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When Making Your Daily Word Count Drives You Crazy

Tuesday, August 10, 2010

Ever have trouble keeping yourself focused on your writing? Life got in the way you say? Me too. But then an awesome opportunity showed up in my e-mail. ACFW (American Christian Fiction Writers) decided to introduce us to NovelTrack this July. And it made a huge difference in my ability to write and reach my goal of 25,000 words. Hey, I even went a little over that. It felt great!


So what did  I learn from NovelTrack?

Preparation - I knew a couple weeks ahead of time that I was going to do this. I thought about it and prepared for it mentally, told my family I was going to write every spare moment I had in July, and looked at what I had already accomplished with my WIP. I did a lot of mental preparation.

Methodology - I wrote in different places. I wrote in the library, coffee shops, on the deck, in my office, in the living room, and on my lunch break after I had to return to my day job in the middle of the month.

Tools - I wrote on my laptop, my desktop, my Neo, and yellow legal pads.

Math - I learned how to figure out how many words I wanted to write every day and became friends with my calculator. Each day I would log in to the NovelTrack account and record my total for the day and got to see what the entire group of us achieved each day.

Accountability - telling others on the NovelTrack Loop how I was doing, seeking encouragement, giving encouragement, being honest on the three days I had when I my totals were zero.

Accomplishment - Each day I met my goal or even moved in the right direction made such a difference to me. I was writing every day and I was developing a great habit.

Staying In The Story - I  thought of new ideas each day I sat down to write. I struggled a few times but when I just decided to write and not think too much I was able to consciously and subconsciously remain in my story.

Discovery - I wrote in scenes and I didn't try to write in a linear fashion. I wrote whatever I thought might make a good scene somewhere in the book.

Giving Up The Internal Editor - I wrote fast and left my internal editor in the dust. I used my Neo by Alphasmart almost always after the first week because the small screen only allows me to see about four lines at a time. This allowed me to write faster and not worry about having perfect sentences or the right word. I could do that in revision.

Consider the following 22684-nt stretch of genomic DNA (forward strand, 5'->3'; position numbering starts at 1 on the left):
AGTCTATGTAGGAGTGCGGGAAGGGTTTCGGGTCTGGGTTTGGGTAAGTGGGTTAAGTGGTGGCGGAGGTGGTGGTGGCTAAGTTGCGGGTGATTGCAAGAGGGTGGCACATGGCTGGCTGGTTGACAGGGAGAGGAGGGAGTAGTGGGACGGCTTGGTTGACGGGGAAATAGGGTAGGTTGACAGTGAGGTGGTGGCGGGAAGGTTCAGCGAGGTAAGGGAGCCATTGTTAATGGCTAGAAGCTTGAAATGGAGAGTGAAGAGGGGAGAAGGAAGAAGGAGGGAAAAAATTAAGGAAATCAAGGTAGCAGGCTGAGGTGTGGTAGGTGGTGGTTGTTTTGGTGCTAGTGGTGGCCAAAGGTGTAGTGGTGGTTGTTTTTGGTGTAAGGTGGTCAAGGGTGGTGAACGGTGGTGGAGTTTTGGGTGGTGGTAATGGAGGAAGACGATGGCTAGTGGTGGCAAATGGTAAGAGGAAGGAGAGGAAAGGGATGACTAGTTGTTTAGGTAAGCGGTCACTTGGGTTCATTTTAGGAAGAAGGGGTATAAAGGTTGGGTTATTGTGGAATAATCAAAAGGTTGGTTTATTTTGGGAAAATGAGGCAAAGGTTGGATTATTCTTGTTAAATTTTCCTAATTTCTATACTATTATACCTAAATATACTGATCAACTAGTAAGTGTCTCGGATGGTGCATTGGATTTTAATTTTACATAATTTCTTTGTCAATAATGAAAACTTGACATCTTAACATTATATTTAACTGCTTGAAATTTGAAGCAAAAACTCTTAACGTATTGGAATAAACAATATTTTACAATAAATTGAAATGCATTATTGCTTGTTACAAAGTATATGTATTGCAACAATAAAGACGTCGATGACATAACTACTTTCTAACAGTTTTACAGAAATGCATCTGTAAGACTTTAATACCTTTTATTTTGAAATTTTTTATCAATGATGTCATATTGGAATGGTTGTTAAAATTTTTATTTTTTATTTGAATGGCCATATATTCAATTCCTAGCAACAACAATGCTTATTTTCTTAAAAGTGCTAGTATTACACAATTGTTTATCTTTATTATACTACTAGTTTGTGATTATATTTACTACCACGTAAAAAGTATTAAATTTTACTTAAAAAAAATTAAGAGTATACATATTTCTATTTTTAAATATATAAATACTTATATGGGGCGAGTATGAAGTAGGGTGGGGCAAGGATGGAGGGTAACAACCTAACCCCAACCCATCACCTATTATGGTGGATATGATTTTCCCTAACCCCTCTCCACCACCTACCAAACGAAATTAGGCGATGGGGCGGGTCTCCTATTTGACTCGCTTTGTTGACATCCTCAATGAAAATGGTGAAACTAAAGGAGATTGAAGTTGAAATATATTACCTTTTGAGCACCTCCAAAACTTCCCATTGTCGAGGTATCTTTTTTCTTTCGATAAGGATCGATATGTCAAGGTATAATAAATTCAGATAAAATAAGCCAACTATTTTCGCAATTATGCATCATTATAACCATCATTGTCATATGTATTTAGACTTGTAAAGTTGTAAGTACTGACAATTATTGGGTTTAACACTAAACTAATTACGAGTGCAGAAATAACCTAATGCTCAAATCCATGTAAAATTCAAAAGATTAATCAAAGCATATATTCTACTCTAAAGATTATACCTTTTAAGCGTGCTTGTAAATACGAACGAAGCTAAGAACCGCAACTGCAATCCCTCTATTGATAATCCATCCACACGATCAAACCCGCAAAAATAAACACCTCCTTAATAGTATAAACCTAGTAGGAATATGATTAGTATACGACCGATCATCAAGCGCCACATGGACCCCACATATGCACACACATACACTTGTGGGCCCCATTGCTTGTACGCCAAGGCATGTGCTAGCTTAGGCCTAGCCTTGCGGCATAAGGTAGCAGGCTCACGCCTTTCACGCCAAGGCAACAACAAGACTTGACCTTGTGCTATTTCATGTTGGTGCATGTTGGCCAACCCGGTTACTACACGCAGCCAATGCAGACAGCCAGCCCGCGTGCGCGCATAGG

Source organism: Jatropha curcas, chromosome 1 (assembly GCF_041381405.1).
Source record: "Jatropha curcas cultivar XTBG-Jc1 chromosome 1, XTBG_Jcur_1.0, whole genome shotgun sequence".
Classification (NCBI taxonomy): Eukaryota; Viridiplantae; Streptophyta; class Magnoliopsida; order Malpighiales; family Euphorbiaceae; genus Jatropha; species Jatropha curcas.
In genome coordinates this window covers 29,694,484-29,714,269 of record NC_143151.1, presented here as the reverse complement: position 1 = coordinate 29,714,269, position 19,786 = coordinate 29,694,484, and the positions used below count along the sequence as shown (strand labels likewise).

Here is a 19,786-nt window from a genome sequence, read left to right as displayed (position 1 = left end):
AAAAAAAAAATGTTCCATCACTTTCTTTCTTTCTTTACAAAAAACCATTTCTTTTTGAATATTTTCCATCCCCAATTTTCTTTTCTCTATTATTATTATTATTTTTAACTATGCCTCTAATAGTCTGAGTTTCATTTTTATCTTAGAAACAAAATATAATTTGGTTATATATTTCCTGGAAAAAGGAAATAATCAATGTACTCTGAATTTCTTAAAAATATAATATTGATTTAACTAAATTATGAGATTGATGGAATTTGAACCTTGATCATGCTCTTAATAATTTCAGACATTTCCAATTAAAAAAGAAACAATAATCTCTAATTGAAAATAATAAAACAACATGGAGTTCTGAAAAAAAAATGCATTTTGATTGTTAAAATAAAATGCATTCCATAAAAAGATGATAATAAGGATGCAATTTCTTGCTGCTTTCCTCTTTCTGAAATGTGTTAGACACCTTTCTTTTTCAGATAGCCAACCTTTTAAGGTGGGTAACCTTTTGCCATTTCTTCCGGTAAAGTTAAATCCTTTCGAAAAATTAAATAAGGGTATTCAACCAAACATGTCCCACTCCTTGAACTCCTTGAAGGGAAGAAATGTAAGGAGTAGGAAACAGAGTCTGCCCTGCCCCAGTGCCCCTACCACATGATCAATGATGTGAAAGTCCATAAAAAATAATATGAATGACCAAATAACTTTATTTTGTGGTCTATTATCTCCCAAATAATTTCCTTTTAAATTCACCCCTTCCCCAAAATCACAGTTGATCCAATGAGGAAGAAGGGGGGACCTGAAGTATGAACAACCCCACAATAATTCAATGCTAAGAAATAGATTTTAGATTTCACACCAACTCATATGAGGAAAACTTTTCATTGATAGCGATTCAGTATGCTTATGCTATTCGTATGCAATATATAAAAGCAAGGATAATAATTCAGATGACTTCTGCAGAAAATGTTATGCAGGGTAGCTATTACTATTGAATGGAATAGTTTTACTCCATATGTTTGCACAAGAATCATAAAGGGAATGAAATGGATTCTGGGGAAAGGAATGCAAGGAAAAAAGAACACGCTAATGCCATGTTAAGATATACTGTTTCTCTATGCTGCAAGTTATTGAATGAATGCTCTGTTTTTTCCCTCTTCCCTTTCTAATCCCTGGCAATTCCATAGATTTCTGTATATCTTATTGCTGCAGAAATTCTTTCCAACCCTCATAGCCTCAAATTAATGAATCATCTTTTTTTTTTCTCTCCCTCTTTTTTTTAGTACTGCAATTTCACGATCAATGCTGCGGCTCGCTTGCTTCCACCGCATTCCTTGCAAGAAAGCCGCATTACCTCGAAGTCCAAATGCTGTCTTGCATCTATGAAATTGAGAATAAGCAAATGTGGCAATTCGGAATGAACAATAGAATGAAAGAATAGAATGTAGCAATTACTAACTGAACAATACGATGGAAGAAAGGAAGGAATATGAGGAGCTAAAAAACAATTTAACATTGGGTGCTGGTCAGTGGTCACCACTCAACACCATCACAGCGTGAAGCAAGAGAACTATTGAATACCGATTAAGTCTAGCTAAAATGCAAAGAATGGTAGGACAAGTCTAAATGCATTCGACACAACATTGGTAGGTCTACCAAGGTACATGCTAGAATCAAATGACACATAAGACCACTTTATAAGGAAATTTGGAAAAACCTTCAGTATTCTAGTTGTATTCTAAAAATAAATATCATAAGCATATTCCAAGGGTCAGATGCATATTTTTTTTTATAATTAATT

Success - I loved making my goal, but developing the ability, the habit, of writing every day is what really made me feel like a success.

    So if any of you would like to try and develop a healthy new habit, write every day, and get lots of encouragement while you're writing lots of words, I'd suggest you sign up for NovelTrack in October when the challenge is offered again.



    1. I failed miserably at Noveltrack, though I succeeded at Nanowrimo. Strange.

    2. Hi Niki,
      So what do you think was different for you with NovelTrack this time compared to Nanowrimo? I've never done Nano.

    3. I love the phrase "leave my internal editor in the dust."
      For some reason the stubborn in me won't join in these things. Praise God that you took the challenge!

    4. I like that phrase too, Patti! It makes a difference!

    5. I am going to have to give Noveltrack a try. I need to conquer some serious chunks of chapters! Thanks for the info.

    6. Hi Susanne,
      I guess you can tell I loved my NovelTrack experience. I'm looking forward to doing it again in October.

      I try to remind writers that it takes about 30 days to form a new habit. So once you do something like this you're developing a new skill that will do wonders for a career in writing.:)